Incomplete history and Willie Nelson


Fort Worth Weekly did a story on Willie Nelson’s living in Fort Worth in the 1950s.  The writer drove by Willie’s old haunts.

But no pictures? No directions on how to get to the future shrines?  How is the National Register of Historic Places supposed to find the things?

The Weekly was doing what might amount to a local sidebar on Willie Nelson: An Epic Life, Joe Nick Patoski’s biography of the composer and singer.  The Weekly needs to learn a bit about including web links, and especially about including photographs!

(Who’s going to get Patoski’s book, get the addresses, and post photos?)

Accuracy note: I linked to Robert Hilburn’s review of the book in the Los Angeles Times; he has another version of the story of Willie’s first wife, Martha, sewing him in the bedsheets when he came home drunk, then beating him with a broom.  Hilburn’s review is worth reading just to get this story from another view.

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2 Responses to Incomplete history and Willie Nelson

  1. Ed Darrell says:

    Well, let’s be clear here: I hope a lot of people buy your book (and thanks for dropping by to set things straight).

    I linked to Hilburn’s review not because he was critical — criticism which I thought was misplaced, and which I hope won’t dissuade anyone from buying the book — but because it told Willie Nelson stories, and it was better than linking to Amazon.

    Though, I can see why you might not like that particular link.

    So for other readers, other than you you and me, let me add:

    Buy Patoski’s book. Get the addresses of Willie’s homes and go see for yourself.

    If you want to read an excerpt from the book, The Dallas Morning News ran a lengthy excerpt earlier in 2008, you can read it here. It’s an excerpt that tells about “Red Headed Stranger,” which remains one of my favorite albums of all time. The story, as Patoski tells it, shows Willie as a crusader for good music, a crusader for Texas, a very good judge of talent, and a good friend. It’s a good story, and it suggests Patoski’s book will be a good read all the way through.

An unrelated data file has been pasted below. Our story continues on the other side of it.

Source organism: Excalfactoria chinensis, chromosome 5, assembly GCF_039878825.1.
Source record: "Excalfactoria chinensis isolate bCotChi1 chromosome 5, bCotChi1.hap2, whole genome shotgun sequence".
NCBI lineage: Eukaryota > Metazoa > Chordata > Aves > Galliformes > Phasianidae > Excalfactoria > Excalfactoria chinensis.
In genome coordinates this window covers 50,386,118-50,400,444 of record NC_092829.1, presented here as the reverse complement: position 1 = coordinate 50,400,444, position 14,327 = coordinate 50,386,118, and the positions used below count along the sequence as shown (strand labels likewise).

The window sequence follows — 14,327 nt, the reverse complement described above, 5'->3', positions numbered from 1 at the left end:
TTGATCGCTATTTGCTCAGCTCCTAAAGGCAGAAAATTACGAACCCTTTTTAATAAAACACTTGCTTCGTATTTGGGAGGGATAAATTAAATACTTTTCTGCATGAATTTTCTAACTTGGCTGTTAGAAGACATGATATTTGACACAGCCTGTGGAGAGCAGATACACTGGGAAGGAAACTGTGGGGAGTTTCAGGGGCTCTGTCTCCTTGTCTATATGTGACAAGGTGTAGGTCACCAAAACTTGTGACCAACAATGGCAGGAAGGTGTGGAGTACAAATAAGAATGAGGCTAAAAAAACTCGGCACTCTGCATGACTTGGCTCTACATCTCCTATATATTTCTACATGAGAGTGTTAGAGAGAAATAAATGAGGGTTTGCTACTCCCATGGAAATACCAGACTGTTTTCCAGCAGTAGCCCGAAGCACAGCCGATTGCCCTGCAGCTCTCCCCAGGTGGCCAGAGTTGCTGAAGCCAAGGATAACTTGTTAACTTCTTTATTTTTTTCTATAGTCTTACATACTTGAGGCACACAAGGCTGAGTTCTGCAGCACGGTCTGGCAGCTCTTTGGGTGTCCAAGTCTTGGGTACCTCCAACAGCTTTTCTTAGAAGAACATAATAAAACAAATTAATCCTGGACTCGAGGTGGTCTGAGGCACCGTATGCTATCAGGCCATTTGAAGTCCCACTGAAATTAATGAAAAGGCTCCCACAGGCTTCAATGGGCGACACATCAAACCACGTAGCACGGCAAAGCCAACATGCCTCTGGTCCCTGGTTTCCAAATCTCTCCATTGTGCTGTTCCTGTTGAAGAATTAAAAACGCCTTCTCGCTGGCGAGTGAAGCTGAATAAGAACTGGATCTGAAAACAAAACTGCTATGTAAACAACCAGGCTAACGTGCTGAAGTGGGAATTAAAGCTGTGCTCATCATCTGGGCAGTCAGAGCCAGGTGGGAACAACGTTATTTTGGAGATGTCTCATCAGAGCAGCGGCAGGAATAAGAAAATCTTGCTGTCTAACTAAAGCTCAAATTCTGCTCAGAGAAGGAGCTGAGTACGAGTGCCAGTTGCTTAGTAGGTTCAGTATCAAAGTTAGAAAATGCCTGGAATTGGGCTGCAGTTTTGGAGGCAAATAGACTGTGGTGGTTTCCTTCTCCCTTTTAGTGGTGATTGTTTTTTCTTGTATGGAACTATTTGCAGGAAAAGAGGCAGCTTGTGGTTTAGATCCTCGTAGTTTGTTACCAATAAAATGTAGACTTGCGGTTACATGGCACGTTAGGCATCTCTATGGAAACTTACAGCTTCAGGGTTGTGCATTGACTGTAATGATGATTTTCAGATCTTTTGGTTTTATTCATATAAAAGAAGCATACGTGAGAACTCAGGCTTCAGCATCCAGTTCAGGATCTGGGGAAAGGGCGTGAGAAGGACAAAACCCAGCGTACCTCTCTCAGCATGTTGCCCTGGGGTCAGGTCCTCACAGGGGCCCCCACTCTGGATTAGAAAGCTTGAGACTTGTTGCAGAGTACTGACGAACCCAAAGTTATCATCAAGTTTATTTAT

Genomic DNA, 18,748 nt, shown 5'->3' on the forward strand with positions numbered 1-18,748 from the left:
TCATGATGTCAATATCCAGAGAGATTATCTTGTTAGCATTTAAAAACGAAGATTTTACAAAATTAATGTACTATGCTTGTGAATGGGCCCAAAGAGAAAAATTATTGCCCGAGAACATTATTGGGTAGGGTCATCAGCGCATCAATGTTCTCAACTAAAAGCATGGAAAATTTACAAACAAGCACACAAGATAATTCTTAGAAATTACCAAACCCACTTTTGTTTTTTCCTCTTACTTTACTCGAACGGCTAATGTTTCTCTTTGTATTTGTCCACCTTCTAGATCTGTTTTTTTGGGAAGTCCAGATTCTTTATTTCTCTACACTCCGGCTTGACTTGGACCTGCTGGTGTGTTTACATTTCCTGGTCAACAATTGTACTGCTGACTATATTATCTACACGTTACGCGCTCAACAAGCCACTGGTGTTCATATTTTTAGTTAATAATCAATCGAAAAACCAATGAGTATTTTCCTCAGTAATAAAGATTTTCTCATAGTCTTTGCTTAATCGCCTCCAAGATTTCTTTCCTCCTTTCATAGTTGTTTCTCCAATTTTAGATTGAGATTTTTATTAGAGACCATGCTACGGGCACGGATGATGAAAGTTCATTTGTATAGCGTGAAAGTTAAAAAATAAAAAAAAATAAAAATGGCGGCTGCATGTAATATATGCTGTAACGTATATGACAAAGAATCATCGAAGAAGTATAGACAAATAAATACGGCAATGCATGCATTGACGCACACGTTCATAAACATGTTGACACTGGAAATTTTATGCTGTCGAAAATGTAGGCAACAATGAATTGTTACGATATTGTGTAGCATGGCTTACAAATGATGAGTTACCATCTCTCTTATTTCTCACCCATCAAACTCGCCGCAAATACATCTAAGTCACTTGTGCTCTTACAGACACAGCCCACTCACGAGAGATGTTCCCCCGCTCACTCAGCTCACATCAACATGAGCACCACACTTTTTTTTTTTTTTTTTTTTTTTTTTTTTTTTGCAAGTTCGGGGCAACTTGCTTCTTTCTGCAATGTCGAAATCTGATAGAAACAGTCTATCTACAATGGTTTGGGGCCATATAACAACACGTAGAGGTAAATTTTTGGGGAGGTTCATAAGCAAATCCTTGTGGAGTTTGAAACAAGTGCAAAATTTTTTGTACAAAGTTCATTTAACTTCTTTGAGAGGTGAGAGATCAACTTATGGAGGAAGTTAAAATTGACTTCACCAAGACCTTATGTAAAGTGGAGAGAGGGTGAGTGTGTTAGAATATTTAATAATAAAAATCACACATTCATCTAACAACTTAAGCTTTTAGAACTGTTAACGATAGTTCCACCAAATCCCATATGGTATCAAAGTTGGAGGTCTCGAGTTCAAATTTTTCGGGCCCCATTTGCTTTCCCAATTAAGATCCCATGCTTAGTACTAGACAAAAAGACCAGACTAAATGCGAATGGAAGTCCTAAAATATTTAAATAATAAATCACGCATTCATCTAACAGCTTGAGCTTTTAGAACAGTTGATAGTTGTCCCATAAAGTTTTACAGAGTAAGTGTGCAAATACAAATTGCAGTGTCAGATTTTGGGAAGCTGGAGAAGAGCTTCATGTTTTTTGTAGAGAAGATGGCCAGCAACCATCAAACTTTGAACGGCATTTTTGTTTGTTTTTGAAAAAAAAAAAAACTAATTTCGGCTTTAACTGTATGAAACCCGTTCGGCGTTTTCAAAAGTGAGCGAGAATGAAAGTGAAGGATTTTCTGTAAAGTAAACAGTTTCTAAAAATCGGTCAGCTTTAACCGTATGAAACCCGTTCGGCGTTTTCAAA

(This year marked Willie’s 75th birthday anniversary — see my post on the birthday, here — with another plug for the book.)

    Texas music is special. There are a lot of varieties. The people who make it often are larger than life in other places. Willie Nelson made a brilliant, far-sighted judgment when he left Nashville for Texas, the place that shaped his music. Nelson has given back to Texas in spades. Every bit of Willie’s journey is a good story. Patoski’s book tells a lot of the stories, as much as can be crammed into one book. There’s a lot more to write, I’m sure. When the full story is known, Patoski will be seen as a key historian and story teller for Willie, and for Texas Music.

    Thanks again for dropping by, Mr. Patoski. What’s your next book?

    Like

  2. Hilburn was wrong. Martha Nelson, in a transcript recorded by Willie’s autobiography, explained that the legend about her sewing Willie up in a bedsheet was just that – legend. She didn’t have time to sew him up in a bedsheet, she said. But she did have time to tie him up with jump rope wrapped around the bedsheet. Then she beat him with a broom.

    Hilburn’s review criticized the lack of analysis of each song, which is what he would have done. The whole review suggested he wished he could have written the book. In light of his criticisms, he can still write that book. That’s not the book I set out to write. I don’t do song analysis. I’d rather put the facts on the page and let the reader do their own analysis.

    Like

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